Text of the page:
Both sides having complied with their respective promises, petitioner was sentenced pursuant to the plea agreement. On April 13, 1973 defendant was sentenced to 25-30 years in State Prison on the murder indictment. In addition, on Accusation 84-J-72 which charged petitioner in 22 counts with atrocious assault and battery, assault with intent to kill, assault with an offensive weapon as well as related illegal weapons offenses, a concurrent sentence of 25-30 years was imposed.[1]

    He is now serving his sentence in State Prison.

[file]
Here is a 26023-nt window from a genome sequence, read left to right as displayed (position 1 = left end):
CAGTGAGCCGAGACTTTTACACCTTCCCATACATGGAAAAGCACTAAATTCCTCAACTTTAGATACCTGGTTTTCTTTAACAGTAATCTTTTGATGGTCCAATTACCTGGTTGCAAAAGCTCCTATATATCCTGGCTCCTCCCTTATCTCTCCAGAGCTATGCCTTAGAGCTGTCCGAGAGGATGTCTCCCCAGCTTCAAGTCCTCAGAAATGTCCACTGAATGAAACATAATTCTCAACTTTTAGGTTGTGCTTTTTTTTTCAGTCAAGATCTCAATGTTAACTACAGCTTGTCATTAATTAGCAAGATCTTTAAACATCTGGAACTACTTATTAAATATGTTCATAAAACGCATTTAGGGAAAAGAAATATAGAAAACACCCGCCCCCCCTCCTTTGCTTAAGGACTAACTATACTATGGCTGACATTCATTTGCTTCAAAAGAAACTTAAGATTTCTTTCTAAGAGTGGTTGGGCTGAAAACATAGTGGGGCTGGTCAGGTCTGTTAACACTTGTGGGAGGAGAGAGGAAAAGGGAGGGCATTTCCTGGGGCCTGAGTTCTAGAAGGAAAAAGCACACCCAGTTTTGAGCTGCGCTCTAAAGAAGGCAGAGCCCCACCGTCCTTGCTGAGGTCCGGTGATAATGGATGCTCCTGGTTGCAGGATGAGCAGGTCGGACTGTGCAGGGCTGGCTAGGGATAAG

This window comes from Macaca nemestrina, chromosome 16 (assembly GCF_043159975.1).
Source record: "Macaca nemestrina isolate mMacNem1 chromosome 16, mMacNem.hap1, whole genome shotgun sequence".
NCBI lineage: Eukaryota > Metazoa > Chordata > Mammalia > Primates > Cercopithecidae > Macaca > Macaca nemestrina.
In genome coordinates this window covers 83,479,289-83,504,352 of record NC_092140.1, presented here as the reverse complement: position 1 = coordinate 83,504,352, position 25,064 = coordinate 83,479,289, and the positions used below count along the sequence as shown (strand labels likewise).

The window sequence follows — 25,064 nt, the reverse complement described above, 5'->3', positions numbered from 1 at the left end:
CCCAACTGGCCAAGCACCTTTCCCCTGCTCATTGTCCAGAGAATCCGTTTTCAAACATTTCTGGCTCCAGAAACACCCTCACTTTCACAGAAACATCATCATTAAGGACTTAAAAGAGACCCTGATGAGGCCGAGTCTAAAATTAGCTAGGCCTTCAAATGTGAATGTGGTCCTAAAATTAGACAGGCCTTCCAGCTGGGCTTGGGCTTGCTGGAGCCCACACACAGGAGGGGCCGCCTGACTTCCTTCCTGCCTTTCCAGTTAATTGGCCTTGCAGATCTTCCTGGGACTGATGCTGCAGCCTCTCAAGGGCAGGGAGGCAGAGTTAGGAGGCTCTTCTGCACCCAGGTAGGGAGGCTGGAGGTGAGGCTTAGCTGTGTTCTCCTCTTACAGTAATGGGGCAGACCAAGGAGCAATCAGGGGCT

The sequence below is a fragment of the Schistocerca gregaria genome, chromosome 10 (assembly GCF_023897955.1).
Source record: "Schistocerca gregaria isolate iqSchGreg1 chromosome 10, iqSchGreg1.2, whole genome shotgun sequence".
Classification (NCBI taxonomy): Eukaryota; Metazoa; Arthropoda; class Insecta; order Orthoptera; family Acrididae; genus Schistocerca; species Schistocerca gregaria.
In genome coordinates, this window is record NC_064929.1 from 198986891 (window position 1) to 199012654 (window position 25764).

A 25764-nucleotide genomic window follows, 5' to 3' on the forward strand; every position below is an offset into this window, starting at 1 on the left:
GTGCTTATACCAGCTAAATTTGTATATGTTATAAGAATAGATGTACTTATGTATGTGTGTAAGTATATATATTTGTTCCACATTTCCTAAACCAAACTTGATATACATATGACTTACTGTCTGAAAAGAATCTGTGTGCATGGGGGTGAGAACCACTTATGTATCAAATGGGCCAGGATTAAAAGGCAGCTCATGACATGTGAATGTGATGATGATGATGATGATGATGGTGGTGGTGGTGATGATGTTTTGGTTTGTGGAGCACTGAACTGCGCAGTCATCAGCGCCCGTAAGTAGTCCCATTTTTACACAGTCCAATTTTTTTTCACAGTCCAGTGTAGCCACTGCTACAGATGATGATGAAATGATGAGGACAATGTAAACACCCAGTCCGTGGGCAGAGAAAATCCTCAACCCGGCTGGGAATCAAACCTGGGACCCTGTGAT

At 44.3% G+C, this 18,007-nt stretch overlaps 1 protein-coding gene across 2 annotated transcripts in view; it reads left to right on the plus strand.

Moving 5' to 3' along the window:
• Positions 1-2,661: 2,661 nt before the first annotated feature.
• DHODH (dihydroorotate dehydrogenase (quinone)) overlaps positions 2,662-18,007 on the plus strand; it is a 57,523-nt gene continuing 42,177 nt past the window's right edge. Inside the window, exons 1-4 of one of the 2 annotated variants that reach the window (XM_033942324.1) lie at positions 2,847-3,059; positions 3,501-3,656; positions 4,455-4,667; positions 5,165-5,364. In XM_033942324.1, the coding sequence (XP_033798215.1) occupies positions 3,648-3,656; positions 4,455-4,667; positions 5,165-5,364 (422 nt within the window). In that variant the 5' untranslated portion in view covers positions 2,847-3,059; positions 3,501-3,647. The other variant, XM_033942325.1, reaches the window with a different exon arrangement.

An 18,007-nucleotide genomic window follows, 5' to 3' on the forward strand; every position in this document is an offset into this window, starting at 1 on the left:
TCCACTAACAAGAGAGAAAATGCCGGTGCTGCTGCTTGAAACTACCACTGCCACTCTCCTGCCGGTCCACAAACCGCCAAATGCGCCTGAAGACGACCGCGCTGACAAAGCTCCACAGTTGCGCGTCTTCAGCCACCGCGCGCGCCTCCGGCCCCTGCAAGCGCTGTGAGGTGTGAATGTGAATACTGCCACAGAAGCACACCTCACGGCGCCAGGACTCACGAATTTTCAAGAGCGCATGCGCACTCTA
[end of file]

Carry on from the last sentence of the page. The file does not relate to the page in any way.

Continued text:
In this petition for post-conviction relief petitioner contends that the sentence imposed on Accusation 84-J-72 is *456 illegal because several of the counts merge, with a resulting decrease in the total sentence. It is his position that since the date of the original sentencing newer decisions on merger have asserted new pronouncements on heretofore old concepts regarding merged offenses at sentencing. Compare State v. Best, 70 N.J. 56 (1976), and State v. Jamison, 64 N.J. 363 (1974), with State v. Drayton, 114 N.J. Super. 490 (App. Div. 1971). In essence, petitioner's argument reduces itself to one of retroactivity: May the recent merger cases [Best, Jamison, State v. Francis, 128 N.J. Super. 346 (App. Div. 1974), etc.,[2]] which appeared to signify a change in the law of New Jersey with regard to the merger of offenses at sentencing be applied retroactively to a defendant who brings a petition for post-conviction relief? While this issue can be put to rest only by the Supreme Court, where the question is open there is no reason why this court cannot give the matter plenary consideration. Schwartz v. U.S. Rubber Corp., 112 N.J. Super. 595 (Law Div. 1971), aff'd 118 N.J. Super. 128 (App. Div. 1972). Indeed, it must resolve this issue before the merits of the merger argument can be reached.